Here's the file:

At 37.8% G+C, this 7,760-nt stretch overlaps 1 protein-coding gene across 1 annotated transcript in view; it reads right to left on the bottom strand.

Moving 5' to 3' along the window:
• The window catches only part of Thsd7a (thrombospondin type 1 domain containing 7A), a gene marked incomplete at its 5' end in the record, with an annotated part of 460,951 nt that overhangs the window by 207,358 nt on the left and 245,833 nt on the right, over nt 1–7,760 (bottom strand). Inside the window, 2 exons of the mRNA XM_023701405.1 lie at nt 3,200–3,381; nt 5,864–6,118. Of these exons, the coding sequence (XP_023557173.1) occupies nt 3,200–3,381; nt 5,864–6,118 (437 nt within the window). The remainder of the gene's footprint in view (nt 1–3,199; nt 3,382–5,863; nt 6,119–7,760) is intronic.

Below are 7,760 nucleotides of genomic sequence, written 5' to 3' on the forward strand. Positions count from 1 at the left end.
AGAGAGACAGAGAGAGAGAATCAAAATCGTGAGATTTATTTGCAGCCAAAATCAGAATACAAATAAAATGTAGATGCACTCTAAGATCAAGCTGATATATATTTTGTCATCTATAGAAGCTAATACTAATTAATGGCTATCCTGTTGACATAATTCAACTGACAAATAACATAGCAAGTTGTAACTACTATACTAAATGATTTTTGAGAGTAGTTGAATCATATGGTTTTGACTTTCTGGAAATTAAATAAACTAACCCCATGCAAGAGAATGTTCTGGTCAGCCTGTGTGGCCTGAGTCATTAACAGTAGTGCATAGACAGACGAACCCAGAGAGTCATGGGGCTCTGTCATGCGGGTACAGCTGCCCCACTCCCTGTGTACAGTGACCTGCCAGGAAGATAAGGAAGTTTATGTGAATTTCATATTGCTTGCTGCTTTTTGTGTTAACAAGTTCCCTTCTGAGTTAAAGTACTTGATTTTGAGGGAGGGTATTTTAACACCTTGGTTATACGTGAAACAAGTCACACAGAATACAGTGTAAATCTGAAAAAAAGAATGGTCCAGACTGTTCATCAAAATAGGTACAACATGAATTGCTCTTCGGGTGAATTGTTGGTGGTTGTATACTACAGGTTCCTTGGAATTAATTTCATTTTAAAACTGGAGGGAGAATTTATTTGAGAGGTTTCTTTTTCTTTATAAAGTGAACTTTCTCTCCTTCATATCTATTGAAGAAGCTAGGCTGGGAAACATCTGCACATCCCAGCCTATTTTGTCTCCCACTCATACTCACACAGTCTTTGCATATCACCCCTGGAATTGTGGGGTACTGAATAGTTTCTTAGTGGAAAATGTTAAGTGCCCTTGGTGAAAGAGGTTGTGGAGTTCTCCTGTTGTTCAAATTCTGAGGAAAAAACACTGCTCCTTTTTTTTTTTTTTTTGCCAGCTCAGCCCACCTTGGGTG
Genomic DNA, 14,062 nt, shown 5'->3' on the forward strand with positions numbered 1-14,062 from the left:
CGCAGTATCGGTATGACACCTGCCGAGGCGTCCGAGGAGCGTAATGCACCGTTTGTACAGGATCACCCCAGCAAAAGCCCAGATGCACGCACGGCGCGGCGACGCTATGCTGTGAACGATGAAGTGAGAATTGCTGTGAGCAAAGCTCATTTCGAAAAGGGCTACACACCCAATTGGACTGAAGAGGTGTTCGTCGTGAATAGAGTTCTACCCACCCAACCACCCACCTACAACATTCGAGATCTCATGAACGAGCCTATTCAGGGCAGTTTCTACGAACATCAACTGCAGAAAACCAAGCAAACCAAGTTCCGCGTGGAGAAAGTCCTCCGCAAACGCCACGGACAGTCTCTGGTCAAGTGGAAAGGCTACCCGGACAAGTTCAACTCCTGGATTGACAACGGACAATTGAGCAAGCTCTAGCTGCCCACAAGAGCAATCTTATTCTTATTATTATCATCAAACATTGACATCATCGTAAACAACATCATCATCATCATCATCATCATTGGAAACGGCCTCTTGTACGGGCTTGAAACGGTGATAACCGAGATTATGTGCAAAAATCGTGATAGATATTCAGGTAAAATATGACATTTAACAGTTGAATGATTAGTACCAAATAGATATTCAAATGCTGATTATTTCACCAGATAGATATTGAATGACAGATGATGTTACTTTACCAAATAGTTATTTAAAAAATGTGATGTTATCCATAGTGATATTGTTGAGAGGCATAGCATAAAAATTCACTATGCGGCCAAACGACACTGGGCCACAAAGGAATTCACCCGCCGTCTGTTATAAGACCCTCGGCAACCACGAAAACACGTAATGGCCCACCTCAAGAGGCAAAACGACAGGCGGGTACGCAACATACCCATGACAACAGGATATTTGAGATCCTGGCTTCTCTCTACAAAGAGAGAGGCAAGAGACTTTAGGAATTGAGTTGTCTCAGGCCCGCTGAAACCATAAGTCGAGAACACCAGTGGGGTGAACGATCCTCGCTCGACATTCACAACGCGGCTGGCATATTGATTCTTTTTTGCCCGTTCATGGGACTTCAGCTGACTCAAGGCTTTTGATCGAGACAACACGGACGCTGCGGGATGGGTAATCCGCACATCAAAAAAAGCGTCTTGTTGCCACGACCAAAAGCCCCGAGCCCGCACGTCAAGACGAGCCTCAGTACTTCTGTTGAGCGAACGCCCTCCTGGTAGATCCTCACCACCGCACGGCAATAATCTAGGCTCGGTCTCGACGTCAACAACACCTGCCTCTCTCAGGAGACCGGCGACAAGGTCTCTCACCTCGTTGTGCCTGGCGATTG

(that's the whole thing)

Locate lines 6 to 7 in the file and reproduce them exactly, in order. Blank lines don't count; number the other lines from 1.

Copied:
Genomic DNA, 14,062 nt, shown 5'->3' on the forward strand with positions numbered 1-14,062 from the left:
CGCAGTATCGGTATGACACCTGCCGAGGCGTCCGAGGAGCGTAATGCACCGTTTGTACAGGATCACCCCAGCAAAAGCCCAGATGCACGCACGGCGCGGCGACGCTATGCTGTGAACGATGAAGTGAGAATTGCTGTGAGCAAAGCTCATTTCGAAAAGGGCTACACACCCAATTGGACTGAAGAGGTGTTCGTCGTGAATAGAGTTCTACCCACCCAACCACCCACCTACAACATTCGAGATCTCATGAACGAGCCTATTCAGGGCAGTTTCTACGAACATCAACTGCAGAAAACCAAGCAAACCAAGTTCCGCGTGGAGAAAGTCCTCCGCAAACGCCACGGACAGTCTCTGGTCAAGTGGAAAGGCTACCCGGACAAGTTCAACTCCTGGATTGACAACGGACAATTGAGCAAGCTCTAGCTGCCCACAAGAGCAATCTTATTCTTATTATTATCATCAAACATTGACATCATCGTAAACAACATCATCATCATCATCATCATCATTGGAAACGGCCTCTTGTACGGGCTTGAAACGGTGATAACCGAGATTATGTGCAAAAATCGTGATAGATATTCAGGTAAAATATGACATTTAACAGTTGAATGATTAGTACCAAATAGATATTCAAATGCTGATTATTTCACCAGATAGATATTGAATGACAGATGATGTTACTTTACCAAATAGTTATTTAAAAAATGTGATGTTATCCATAGTGATATTGTTGAGAGGCATAGCATAAAAATTCACTATGCGGCCAAACGACACTGGGCCACAAAGGAATTCACCCGCCGTCTGTTATAAGACCCTCGGCAACCACGAAAACACGTAATGGCCCACCTCAAGAGGCAAAACGACAGGCGGGTACGCAACATACCCATGACAACAGGATATTTGAGATCCTGGCTTCTCTCTACAAAGAGAGAGGCAAGAGACTTTAGGAATTGAGTTGTCTCAGGCCCGCTGAAACCATAAGTCGAGAACACCAGTGGGGTGAACGATCCTCGCTCGACATTCACAACGCGGCTGGCATATTGATTCTTTTTTGCCCGTTCATGGGACTTCAGCTGACTCAAGGCTTTTGATCGAGACAACACGGACGCTGCGGGATGGGTAATCCGCACATCAAAAAAAGCGTCTTGTTGCCACGACCAAAAGCCCCGAGCCCGCACGTCAAGACGAGCCTCAGTACTTCTGTTGAGCGAACGCCCTCCTGGTAGATCCTCACCACCGCACGGCAATAATCTAGGCTCGGTCTCGACGTCAACAACACCTGCCTCTCTCAGGAGACCGGCGACAAGGTCTCTCACCTCGTTGTGCCTGGCGATTG